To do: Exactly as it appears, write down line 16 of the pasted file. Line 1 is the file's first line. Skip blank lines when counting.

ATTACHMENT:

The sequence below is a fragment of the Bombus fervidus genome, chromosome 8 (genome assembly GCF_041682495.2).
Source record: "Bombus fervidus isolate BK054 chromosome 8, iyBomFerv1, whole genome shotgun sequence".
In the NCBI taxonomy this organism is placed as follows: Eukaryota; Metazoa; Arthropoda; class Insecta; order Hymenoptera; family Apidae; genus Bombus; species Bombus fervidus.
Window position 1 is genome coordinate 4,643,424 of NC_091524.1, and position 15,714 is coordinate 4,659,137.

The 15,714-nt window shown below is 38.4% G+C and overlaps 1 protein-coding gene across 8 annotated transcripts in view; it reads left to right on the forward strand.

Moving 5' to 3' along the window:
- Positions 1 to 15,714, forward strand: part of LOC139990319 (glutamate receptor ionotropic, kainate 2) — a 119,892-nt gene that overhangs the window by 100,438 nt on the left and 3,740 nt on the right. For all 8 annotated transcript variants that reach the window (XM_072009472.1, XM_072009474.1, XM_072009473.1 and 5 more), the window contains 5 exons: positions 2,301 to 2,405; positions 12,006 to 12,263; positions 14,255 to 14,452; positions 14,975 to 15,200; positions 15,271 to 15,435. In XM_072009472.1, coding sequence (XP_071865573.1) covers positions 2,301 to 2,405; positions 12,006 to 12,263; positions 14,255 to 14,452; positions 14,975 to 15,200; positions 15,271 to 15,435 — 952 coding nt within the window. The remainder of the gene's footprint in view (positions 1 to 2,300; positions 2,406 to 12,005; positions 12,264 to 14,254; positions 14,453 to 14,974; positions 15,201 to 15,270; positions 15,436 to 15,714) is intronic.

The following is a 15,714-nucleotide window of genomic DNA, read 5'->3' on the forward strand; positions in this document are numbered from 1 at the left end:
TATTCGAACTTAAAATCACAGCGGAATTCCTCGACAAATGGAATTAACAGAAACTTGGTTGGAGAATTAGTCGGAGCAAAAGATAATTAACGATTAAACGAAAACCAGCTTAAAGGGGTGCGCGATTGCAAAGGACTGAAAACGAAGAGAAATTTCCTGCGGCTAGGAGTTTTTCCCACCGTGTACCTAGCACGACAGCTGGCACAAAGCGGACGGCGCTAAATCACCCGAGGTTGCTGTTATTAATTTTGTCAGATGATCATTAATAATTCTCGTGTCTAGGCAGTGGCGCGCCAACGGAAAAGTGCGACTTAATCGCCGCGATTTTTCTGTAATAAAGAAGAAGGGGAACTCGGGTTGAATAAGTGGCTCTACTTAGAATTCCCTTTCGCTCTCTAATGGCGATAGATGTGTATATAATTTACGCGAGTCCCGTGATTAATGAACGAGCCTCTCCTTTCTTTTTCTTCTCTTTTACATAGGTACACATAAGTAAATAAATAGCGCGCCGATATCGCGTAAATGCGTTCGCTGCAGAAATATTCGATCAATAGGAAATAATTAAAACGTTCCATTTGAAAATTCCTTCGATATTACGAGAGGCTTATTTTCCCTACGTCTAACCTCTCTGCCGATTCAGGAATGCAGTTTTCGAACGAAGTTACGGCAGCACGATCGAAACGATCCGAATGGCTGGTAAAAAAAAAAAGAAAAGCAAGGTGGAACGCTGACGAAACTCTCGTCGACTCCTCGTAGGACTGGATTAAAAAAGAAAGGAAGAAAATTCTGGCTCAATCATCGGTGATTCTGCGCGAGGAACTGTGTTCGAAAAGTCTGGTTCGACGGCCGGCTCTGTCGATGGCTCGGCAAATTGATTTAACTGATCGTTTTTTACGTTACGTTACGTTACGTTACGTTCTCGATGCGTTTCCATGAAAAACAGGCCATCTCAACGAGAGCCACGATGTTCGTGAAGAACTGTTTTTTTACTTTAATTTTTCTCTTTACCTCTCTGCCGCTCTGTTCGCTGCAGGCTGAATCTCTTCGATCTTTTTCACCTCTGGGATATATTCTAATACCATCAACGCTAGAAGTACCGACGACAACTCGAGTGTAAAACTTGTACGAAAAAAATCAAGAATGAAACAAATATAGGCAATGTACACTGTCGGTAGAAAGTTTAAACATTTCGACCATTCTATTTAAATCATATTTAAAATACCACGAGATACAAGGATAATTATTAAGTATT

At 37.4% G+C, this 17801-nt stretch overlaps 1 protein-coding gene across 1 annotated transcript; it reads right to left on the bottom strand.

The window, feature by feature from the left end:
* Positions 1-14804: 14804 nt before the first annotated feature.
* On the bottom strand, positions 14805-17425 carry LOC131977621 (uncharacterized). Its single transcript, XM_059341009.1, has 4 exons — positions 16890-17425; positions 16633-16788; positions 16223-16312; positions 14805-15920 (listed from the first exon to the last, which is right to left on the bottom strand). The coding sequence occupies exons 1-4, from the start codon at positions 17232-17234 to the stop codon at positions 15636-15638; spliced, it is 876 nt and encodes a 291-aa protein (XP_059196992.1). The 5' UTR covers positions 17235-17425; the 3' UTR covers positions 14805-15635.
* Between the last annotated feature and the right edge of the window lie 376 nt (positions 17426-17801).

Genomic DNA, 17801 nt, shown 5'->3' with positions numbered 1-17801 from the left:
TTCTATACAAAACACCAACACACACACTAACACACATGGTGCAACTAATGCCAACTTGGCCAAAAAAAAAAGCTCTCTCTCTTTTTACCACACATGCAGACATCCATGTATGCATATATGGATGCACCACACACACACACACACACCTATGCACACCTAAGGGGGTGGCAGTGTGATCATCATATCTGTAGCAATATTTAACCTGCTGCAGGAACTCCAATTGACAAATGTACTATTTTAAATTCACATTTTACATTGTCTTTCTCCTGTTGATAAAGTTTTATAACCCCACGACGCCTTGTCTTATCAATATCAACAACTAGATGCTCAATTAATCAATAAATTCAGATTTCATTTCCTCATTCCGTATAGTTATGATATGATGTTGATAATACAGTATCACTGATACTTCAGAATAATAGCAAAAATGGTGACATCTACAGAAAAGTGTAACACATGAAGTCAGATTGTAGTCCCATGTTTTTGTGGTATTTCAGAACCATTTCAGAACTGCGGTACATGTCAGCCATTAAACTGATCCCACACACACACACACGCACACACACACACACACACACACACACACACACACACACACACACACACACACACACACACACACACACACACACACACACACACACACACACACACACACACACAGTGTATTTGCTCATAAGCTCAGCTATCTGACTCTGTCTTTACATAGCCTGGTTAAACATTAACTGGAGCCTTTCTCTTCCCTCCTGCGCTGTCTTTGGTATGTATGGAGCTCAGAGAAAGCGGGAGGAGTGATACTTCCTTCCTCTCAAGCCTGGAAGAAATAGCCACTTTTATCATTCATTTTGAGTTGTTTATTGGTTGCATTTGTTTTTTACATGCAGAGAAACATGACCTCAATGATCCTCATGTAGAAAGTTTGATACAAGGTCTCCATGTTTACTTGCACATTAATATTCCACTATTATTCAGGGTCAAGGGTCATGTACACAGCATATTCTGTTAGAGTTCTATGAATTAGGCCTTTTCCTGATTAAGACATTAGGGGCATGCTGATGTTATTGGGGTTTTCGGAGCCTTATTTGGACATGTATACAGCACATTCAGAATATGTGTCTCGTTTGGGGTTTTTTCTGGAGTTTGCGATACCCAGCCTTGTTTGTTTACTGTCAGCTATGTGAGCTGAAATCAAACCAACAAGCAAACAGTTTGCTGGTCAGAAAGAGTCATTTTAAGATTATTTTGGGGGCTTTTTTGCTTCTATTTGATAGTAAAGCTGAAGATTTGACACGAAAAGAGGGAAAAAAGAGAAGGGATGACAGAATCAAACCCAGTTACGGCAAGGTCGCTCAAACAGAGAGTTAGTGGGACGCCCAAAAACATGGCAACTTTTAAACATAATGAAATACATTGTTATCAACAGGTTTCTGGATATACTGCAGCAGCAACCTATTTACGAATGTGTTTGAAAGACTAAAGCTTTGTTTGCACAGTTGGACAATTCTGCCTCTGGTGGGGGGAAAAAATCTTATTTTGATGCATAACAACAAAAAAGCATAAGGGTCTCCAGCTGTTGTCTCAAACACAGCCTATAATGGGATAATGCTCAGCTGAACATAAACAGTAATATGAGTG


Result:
TTCTATACAAAACACCAACACACACACTAACACACATGGTGCAACTAATGCCAACTTGGCCAAAAAAAAAAGCTCTCTCTCTTTTTACCACACATGCAGACATCCATGTATGCATATATGGATGCACCACACACACACACACACACCTATGCACACCTAAGGGGGTGGCAGTGTGATCATCATATCTGTAGCAATATTTAACCTGCTGCAGGAACTCCAATTGACAAATGTACTATTTTAAATTCACATTTTACATTGTCTTTCTCCTGTTGATAAAGTTTTATAACCCCACGACGCCTTGTCTTATCAATATCAACAACTAGATGCTCAATTAATCAATAAATTCAGATTTCATTTCCTCATTCCGTATAGTTATGATATGATGTTGATAATACAGTATCACTGATACTTCAGAATAATAGCAAAAATGGTGACATCTACAGAAAAGTGTAACACATGAAGTCAGATTGTAGTCCCATGTTTTTGTGGTATTTCAGAACCATTTCAGAACTGCGGTACATGTCAGCCATTAAACTGATCCCACACACACACACACGCACACACACACACACACACACACACACACACACACACACACACACACACACACACACACACACACACACACACACACACACACACACACACACACACACACACACAGTGTATTTGCTCATAAGCTCAGCTATCTGACTCTGTCTTTACATAGCCTGGTTAAACATTAACTGGAGCCTTTCTCTTCCCTCCTGCGCTGTCTTTGGTATGTATGGAGCTCAGAGAAAGCGGGAGGAGTGATACTTCCTTCCTCTCAAGCCTGGAAGAAATAGCCACTTTTATCATTCATTTTGAGTTGTTTATTGGTTGCATTTGTTTTTTACATGCAGAGAAACATGACCTCAATGATCCTCATGTAGAAAGTTTGATACAAGGTCTCCATGTTTACTTGCACATTAATATTCCACTATTATTCAGGGTCAAGGGTCATGTACACAGCATATTCTGTTAGAGTTCTATGAATTAGGCCTTTTCCTGATTAAGACATTAGGGGCATGCTGATGTTATTGGGGTTTTCGGAGCCTTATTTGGACATGTATACAGCACATTCAGAATATGTGTCTCGTTTGGGGTTTTTTCTGGAGTTTGCGATACCCAGCCTTGTTTGTTTACTGTCAGCTATGTGAGCTGAAATCAAACCAACAAGCAAACAGTTTGCTGGTCAGAAAGAGTCATTTTAAGATTATTTTGGGGGCTTTTTTGCTTCTATTTGATAGTAAAGCTGAAGATTTGACACGAAAAGAGGGAAAAAAGAGAAGGGATGACAGAATCAAACCCAGTTACGGCAAGGTCGCTCAAACAGAGAGTTAGTGGGACGCCCAAAAACATGGCAACTTTTAAACATAATGAAATACATTGTTATCAACAGGTTTCTGGATATACTGCAGCAGCAACCTATTTACGAATGTGTTTGAAAGACTAAAGCTTTGTTTGCACAGTTGGACAATTCTGCCTCTGGTGGGGGGAAAAAATCTTATTTTGATGCATAACAACAAAAAAGCATAAGGGTCTCCAGCTGTTGTCTCAAACACAGCCTATAATGGGATAATGCTCAGCTGAACATAAACAGTAATATGAGTG